The recent news of former Miss USA, attorney, fashion blogger, and entertainment news correspondent Chelsie Kryst’s death is sobering reminder to us all that mental health struggles impact every person on some level.
There is no amount of success, fame, familial closeness, or achievement that makes us immune to the difficulties of being human. In statements from her family and those who worked with her, she is described as a caring, loving person whose light shined brightly.
Last year we saw a dramatic rise in calls related to suicidal ideation and self-harm, the calls at Lena Pope doubled in a one-year period. Cook Children’s noted an increase in pediatric cases of suicidal ideation and self-harm.
With such an extreme rise in suicidal ideation and suicides, it is clear that our community is in crisis. And we are awash with information, both helpful and harmful related to suicide. Youth exposed to suicide or suicidal behaviors within one’s family, peer group, or even in the media can result in a phenomenon known as suicide contagion. This theory suggests that direct or indirect exposure to suicidal behavior can increase the risk of suicidal behavior, particularly among adolescents.
As adults, we must play a vital role in reducing the impact of prolonged or repetitive exposure to details of suicide. When you know a loved one has become aware of a suicide event, such as the tragic loss of Chelsie Kryst, it is important to ask open ended questions and create space for sincere expression and unique perspectives that may be confusing for youth.
Be clear that suicide is a result of extremely complex factors and life circumstances that are often difficult to fully understand. Avoid oversimplifying this issue by explanations that single out stress, depression, or life challenges.
There is no better time than today to check in on people in your life. Ask how they are really doing and leave time for them to respond. If a person is at risk, encourage them to seek the guidance of a professional for support and a thorough evaluation.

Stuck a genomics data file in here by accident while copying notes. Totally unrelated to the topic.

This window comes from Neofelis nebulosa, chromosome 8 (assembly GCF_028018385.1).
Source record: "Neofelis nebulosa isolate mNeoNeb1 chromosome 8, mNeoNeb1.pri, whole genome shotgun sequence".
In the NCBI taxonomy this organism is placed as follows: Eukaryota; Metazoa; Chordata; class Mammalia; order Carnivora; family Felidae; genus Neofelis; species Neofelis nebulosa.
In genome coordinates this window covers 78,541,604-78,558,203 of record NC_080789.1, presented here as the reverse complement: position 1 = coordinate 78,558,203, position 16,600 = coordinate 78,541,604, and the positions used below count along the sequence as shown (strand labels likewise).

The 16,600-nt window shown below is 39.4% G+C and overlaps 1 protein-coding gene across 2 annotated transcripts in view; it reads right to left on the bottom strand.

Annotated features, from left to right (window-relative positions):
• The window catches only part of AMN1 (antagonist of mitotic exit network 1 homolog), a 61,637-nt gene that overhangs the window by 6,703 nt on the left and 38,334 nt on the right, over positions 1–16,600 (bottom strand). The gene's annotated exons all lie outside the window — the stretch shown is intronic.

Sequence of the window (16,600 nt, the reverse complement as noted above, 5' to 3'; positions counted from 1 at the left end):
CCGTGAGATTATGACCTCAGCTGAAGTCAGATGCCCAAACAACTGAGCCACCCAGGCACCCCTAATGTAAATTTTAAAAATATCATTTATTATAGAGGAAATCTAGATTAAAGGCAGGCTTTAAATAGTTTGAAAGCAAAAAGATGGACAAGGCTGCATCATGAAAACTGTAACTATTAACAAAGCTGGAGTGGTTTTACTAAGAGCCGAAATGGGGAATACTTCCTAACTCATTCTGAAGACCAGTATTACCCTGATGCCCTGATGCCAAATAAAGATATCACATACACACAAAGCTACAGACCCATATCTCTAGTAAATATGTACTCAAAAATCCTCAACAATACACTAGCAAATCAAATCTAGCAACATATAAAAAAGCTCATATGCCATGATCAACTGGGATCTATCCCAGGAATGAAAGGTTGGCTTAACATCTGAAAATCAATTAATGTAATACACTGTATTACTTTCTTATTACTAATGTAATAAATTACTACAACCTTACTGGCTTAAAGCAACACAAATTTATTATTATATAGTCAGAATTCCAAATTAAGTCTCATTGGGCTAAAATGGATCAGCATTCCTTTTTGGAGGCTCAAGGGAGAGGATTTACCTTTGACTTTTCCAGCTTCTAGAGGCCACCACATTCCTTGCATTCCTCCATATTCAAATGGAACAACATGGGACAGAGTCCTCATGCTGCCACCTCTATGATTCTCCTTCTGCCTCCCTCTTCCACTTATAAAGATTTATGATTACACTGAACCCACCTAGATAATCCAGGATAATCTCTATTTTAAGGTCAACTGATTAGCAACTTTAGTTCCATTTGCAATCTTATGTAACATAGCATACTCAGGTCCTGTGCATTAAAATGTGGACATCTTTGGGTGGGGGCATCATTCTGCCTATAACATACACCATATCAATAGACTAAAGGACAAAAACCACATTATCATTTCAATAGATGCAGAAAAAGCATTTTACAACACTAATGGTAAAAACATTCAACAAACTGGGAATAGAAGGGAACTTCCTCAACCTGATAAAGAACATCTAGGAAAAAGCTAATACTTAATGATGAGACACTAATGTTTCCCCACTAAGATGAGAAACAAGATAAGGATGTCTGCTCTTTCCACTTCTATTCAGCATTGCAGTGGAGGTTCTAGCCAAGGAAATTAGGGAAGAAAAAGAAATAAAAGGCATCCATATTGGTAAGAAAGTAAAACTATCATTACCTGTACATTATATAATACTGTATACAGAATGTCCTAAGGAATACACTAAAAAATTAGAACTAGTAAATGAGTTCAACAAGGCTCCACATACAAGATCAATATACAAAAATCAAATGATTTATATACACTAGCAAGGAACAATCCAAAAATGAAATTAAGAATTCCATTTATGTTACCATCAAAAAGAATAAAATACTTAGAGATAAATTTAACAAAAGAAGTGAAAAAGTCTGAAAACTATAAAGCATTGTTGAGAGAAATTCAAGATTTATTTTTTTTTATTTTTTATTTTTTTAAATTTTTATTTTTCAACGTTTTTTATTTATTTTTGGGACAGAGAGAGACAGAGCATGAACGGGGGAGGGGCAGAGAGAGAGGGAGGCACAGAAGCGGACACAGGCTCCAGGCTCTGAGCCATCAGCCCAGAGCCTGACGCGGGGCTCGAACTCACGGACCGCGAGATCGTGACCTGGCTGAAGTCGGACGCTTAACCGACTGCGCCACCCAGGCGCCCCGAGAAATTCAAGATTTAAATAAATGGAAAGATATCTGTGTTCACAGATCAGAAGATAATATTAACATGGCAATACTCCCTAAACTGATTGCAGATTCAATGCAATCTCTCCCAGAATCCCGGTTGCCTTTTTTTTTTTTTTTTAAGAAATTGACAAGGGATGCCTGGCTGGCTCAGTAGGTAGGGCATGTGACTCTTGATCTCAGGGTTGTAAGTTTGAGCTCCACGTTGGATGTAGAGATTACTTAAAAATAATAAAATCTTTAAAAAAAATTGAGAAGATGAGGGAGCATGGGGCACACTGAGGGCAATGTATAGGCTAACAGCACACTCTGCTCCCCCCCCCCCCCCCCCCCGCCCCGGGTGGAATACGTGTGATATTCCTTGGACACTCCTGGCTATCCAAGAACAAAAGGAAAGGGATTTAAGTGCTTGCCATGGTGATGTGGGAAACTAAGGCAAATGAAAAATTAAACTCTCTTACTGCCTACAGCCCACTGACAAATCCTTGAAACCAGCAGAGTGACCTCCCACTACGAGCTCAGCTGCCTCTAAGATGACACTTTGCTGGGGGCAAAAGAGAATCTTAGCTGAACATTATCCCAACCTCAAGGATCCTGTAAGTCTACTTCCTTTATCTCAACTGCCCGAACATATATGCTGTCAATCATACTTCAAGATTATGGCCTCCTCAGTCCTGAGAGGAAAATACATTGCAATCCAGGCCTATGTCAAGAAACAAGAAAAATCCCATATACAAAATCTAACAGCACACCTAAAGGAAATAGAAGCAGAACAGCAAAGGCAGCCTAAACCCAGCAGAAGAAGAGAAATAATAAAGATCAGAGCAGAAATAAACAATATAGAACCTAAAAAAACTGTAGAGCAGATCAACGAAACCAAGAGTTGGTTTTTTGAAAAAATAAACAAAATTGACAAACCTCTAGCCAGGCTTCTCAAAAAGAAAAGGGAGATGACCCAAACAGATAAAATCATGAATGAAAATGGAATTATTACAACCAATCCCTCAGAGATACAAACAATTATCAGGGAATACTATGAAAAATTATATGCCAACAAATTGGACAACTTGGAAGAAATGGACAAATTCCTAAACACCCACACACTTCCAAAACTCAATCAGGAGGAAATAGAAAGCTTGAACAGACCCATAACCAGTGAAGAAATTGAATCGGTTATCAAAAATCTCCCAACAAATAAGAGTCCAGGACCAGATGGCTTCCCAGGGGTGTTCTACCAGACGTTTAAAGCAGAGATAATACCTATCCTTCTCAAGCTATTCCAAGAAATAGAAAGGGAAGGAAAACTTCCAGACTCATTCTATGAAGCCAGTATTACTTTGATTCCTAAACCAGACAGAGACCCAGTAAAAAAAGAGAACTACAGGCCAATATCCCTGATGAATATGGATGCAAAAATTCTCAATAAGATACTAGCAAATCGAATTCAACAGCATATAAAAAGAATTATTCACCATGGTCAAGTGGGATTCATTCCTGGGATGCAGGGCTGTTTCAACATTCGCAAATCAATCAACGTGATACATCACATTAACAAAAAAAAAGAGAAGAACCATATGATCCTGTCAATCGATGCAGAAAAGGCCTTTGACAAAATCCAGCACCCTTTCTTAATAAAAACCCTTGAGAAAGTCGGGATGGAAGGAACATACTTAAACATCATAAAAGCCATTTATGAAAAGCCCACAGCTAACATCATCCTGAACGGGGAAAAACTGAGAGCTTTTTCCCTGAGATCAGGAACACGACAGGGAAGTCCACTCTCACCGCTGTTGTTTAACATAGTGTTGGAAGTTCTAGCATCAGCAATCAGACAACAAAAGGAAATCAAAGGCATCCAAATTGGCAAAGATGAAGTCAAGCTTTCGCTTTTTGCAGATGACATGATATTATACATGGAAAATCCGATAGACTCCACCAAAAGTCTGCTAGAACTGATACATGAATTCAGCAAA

A “wait-and-see” approach or the assumption that all teens go through this “phase” can result in a worsening of symptoms and concerning behaviors. Suicide is too frequently a complete surprise to loved ones.
If you are struggling or if you are concerned for someone in your life, the National Suicide Prevention line: 800-273-8255 or ICare Call Center: 817-355-3022 (call or text) are available 24/7.
Every person matters and has beauty to share with the world. We need each and every shining light. Act now, mental health matters.
Dr. Ashley Elgin has championed causes for women and children in need for over 30 years, most recently becoming CEO of Lena Pope in 2019. In 2017, she was recognized with the Distinguished Service Award, Non-Profit CEO of the Year by Community Council of Dallas for her service at Promise House. Dr. Elgin has a PhD in Counseling from the University of North Texas and is recognized as an expert on the dynamics and effects of childhood trauma, authoring academic chapters and publishing research articles in clinical journals. Additionally, she has provided expert testimony and legislative address on the topics of trafficking, homelessness, and child sexual abuse. She has been active in her community including serving on boards and committees for Meals on Wheels of America, Metro Dallas Homeless Alliance, North Texas Association for Play Therapy, and Children’s Advocacy Center of Texas Partner Agency Council.